House Passes Two Immigration Bills Ahead of July 4 Recess

Published on July 3rd, 2017

Susan Jones
June 30. 2017

President Donald Trump is applauding the House of Representatives for passing “two crucial measures to save and protect American lives.”

Kate’s Law, named for the San Francisco woman shot and killed by a Mexican man who had illegally re-entered the U.S. multiple times, increases the criminal penalties for people who come back to the country after being deported.

“Every year, countless Americans are victimized, assaulted, and killed by illegal immigrants who have been deported multiple times,” Trump said in his statement. “It is time for these tragedies to end.”

The second bill, Mobilizing Against Sanctuary Cities Act, bars federal grants for at least one year to any state or local government that refuses to cooperate with federal immigration law by turning over illegal aliens to immigration officials.

“Sanctuary cities are releasing violent criminals, including members of the bloodthirsty MS-13 gang, back onto our streets every single day,” Trump said. “Innocent Americans are suffering unthinkable violence as a result of these cities’ reckless actions.”

Kate’s Law passed on a vote of 257-167, with 24 Democrats joining all but one Republican in voting for it. The only Republican to vote against the bill was Rep. Justin Amash of Michigan, a Trump critic.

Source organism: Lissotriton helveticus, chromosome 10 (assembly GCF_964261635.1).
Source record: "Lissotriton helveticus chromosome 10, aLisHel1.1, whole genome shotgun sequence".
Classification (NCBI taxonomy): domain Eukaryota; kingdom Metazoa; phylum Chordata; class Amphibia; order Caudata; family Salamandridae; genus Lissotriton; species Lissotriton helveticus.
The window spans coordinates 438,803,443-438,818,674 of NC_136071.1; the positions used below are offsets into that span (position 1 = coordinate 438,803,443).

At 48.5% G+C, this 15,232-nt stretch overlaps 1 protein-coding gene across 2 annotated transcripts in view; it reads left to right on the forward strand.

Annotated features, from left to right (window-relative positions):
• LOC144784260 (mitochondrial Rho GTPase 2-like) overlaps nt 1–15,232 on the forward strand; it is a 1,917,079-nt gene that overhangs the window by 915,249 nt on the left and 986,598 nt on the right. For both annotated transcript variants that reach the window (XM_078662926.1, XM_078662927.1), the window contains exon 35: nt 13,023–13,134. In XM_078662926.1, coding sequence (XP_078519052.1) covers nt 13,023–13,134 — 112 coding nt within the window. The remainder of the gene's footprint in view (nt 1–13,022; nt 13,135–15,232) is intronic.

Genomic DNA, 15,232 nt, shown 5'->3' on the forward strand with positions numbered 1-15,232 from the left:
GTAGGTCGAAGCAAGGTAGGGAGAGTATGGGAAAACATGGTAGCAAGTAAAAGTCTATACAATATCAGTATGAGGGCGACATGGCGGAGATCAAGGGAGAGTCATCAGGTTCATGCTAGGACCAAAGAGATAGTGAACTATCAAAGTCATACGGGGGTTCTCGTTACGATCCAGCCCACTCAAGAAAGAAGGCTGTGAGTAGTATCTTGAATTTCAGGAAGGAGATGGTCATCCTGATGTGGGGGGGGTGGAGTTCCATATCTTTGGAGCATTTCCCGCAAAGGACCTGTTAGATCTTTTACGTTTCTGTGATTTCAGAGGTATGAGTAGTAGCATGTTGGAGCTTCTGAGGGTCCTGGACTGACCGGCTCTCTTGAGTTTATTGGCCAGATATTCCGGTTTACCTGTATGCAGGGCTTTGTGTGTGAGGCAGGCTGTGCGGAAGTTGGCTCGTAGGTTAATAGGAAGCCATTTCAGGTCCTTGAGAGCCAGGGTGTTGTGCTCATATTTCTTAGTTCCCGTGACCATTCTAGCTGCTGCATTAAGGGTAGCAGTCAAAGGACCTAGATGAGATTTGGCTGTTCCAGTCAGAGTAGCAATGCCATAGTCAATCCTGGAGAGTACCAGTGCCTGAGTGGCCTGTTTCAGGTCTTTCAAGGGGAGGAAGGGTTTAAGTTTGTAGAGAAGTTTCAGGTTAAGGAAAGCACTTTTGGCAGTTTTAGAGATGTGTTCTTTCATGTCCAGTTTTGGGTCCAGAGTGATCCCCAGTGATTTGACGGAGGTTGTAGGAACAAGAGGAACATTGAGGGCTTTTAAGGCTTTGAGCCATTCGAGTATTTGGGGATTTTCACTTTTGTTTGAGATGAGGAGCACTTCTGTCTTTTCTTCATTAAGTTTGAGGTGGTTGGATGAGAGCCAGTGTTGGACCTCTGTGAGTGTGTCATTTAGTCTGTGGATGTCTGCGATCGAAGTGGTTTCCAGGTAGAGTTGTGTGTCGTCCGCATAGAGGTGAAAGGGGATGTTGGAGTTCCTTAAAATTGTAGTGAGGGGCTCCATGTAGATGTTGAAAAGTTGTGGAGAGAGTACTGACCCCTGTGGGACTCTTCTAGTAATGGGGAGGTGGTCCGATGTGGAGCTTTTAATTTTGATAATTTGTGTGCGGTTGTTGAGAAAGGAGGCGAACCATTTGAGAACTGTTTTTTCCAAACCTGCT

Amash also voted against the sanctuary cities bill, which passed 228-195. The other six Republicans voting against this bill were Reps. Carlos Curbelo (Fla.), Mario Diaz-Balart (Fla.), Dan Donovan (N.Y.), Peter King (N.Y.), Dave Reichert (Wash.) and Ileana Ros-Lehtinen (Fla.).

Three Democrats broke with their party to support the sanctuary cities bill: Reps. Matt Cartwright (Pa.), Henry Cuellar (Texas) and Collin Peterson (Minn.).

“Now that the House has acted, I urged the Senate to take up these bills, pass them, and send them to my desk,” Trump said.

Five days after taking office, President Trump signed an executive order cracking down on sanctuary cities, but a federal judge struck that provision down, saying Congress controls the purse strings, and therefore Trump could not impose a ban on federal grants.

The legislation passed on Thursday does what Trump set out to do himself.

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